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Kidney function decline after a non-dialysis-requiring acute kidney injury is associated with higher long-term mortality in critically ill survivors

Overview of attention for article published in Critical Care, July 2012
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1 tweeter

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67 Mendeley
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Title
Kidney function decline after a non-dialysis-requiring acute kidney injury is associated with higher long-term mortality in critically ill survivors
Published in
Critical Care, July 2012
DOI 10.1186/cc11419
Pubmed ID
Abstract

ABSTRACT: INTRODUCTION: The adverse consequences of a non-dialysis-requiring acute kidney injury (AKI) are unclear. This study aimed to assess the long-term prognoses for critically ill patients experiencing a non-dialysis-requiring AKI. METHODS: This retrospective observational cohort study investigated non-dialysis-requiring AKI survivors in surgical intensive care units between January 2002 and June 2010. All longitudinal post-discharge serum creatinine measurements and information regarding end-stage renal disease (ESRD) and death were collected. We assessed the long-term outcomes of chronic kidney disease (CKD), ESRD and all-cause mortality beyond discharge. RESULTS: Of the 922 identified critically ill patients with a non-dialysis-requiring AKI, 634 (68.8%) patients who survived to discharge were enrolled. A total of 207 patients died after a median follow-up of 700.5 days. The median intervals between the onset of the AKI and the composite endpoints "stage 3 CKD or death", "stage 4 CKD or death", "stage 5 CKD or death", and "ESRD or death" were 685, 1319, 1743, and 2048 days, respectively. This finding shows a steady long-term decline in kidney function after discharge. Using the multivariate Cox proportional hazard model, we found that every 1 mL/min/1.73 m2 decrease from baseline estimated glomerular filtration rate (eGFR) of individuals who progressed to stage 3, 4, and 5 CKD increased the risks of long-term mortality by 0.7%, 2.3%, and 4.1%, respectively (all p < 0.05). This result indicates that the mortality risk increased significantly in a graded manner as kidney function declined from the baseline eGFR to advanced stages of CKD during the follow-up period. CONCLUSIONS: In critically ill patients who survive a non-dialysis-requiring AKI, there is a need for continuous monitoring and kidney function protection beyond discharge.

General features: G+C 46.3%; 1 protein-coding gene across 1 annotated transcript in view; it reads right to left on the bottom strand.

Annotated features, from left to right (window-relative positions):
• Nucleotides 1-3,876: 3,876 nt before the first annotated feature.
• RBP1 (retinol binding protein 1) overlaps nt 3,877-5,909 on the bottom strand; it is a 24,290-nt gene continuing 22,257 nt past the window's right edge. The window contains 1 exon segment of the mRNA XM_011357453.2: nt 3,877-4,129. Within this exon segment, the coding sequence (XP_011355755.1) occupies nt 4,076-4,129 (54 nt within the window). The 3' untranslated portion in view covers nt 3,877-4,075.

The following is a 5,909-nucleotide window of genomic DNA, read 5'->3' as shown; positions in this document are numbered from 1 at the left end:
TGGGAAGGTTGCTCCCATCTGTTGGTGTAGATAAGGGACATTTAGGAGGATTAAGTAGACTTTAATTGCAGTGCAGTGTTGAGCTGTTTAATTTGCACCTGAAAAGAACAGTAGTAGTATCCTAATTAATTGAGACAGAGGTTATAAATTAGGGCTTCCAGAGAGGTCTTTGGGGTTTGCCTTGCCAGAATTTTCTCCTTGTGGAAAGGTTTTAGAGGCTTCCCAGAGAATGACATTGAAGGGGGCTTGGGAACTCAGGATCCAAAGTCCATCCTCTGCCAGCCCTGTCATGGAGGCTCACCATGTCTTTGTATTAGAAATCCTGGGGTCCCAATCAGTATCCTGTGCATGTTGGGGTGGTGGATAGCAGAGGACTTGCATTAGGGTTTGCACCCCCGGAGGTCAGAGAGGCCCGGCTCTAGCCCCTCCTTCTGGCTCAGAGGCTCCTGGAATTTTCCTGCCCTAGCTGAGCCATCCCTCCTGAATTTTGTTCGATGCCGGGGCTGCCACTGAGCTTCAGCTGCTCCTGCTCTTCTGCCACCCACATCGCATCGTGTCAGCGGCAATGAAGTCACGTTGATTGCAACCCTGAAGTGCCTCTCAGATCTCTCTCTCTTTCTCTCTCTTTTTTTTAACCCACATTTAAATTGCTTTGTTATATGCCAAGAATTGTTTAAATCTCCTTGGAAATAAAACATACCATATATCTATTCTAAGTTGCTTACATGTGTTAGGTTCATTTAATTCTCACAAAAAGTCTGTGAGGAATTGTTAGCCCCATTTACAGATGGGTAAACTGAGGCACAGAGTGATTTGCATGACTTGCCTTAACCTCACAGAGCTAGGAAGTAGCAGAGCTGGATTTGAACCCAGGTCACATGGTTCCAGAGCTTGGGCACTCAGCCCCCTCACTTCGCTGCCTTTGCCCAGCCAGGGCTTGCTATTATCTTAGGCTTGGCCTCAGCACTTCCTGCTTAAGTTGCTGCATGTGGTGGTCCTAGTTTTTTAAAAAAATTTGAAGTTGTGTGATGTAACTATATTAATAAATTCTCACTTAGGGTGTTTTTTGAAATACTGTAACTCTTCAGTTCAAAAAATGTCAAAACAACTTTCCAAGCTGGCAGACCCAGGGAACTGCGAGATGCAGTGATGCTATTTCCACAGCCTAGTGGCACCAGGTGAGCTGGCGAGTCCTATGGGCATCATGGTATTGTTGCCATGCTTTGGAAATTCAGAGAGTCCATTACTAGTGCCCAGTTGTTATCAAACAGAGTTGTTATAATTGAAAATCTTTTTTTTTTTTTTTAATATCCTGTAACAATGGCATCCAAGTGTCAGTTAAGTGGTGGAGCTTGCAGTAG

Twitter Demographics

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Mendeley readers

The data shown below were compiled from readership statistics for 67 Mendeley readers of this research output. Click here to see the associated Mendeley record.

Geographical breakdown

Country Count As %
Brazil 2 3%
Canada 1 1%
Unknown 64 96%

Demographic breakdown

Readers by professional status Count As %
Student > Ph. D. Student 11 16%
Student > Master 10 15%
Other 9 13%
Student > Postgraduate 6 9%
Professor > Associate Professor 5 7%
Other 19 28%
Unknown 7 10%
Readers by discipline Count As %
Medicine and Dentistry 44 66%
Agricultural and Biological Sciences 4 6%
Social Sciences 3 4%
Pharmacology, Toxicology and Pharmaceutical Science 2 3%
Arts and Humanities 1 1%
Other 3 4%
Unknown 10 15%

Attention Score in Context

This research output has an Altmetric Attention Score of 1. This is our high-level measure of the quality and quantity of online attention that it has received. This Attention Score, as well as the ranking and number of research outputs shown below, was calculated when the research output was last mentioned on 12 July 2012.
All research outputs
#3,061,447
of 4,507,509 outputs
Outputs from Critical Care
#2,053
of 2,510 outputs
Outputs of similar age
#48,448
of 75,391 outputs
Outputs of similar age from Critical Care
#96
of 124 outputs
Altmetric has tracked 4,507,509 research outputs across all sources so far. This one is in the 20th percentile – i.e., 20% of other outputs scored the same or lower than it.
So far Altmetric has tracked 2,510 research outputs from this source. They typically receive a little more attention than average, with a mean Attention Score of 5.4. This one is in the 7th percentile – i.e., 7% of its peers scored the same or lower than it.
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We're also able to compare this research output to 124 others from the same source and published within six weeks on either side of this one. This one is in the 10th percentile – i.e., 10% of its contemporaries scored the same or lower than it.